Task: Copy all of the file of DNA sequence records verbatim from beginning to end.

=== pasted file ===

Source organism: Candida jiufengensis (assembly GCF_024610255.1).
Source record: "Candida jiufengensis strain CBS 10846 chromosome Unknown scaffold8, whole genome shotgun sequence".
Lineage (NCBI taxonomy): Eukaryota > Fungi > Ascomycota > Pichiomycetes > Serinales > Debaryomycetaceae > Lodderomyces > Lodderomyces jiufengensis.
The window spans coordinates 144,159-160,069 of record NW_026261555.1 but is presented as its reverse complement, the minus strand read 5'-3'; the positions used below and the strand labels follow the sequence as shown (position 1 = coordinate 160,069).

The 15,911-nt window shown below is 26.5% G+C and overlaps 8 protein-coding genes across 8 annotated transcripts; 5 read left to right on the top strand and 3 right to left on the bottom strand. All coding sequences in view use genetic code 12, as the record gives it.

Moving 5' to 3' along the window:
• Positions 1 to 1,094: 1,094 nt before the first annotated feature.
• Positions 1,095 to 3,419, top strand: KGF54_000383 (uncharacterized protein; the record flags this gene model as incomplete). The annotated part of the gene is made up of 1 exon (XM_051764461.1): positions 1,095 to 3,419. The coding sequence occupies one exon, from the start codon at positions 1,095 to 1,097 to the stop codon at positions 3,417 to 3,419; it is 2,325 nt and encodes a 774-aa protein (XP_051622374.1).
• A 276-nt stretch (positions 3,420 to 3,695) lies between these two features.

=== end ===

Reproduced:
Source organism: Candida jiufengensis (assembly GCF_024610255.1).
Source record: "Candida jiufengensis strain CBS 10846 chromosome Unknown scaffold8, whole genome shotgun sequence".
Lineage (NCBI taxonomy): Eukaryota > Fungi > Ascomycota > Pichiomycetes > Serinales > Debaryomycetaceae > Lodderomyces > Lodderomyces jiufengensis.
The window spans coordinates 144,159-160,069 of record NW_026261555.1 but is presented as its reverse complement, the minus strand read 5'-3'; the positions used below and the strand labels follow the sequence as shown (position 1 = coordinate 160,069).

The 15,911-nt window shown below is 26.5% G+C and overlaps 8 protein-coding genes across 8 annotated transcripts; 5 read left to right on the top strand and 3 right to left on the bottom strand. All coding sequences in view use genetic code 12, as the record gives it.

Moving 5' to 3' along the window:
• Positions 1 to 1,094: 1,094 nt before the first annotated feature.
• Positions 1,095 to 3,419, top strand: KGF54_000383 (uncharacterized protein; the record flags this gene model as incomplete). The annotated part of the gene is made up of 1 exon (XM_051764461.1): positions 1,095 to 3,419. The coding sequence occupies one exon, from the start codon at positions 1,095 to 1,097 to the stop codon at positions 3,417 to 3,419; it is 2,325 nt and encodes a 774-aa protein (XP_051622374.1).
• A 276-nt stretch (positions 3,420 to 3,695) lies between these two features.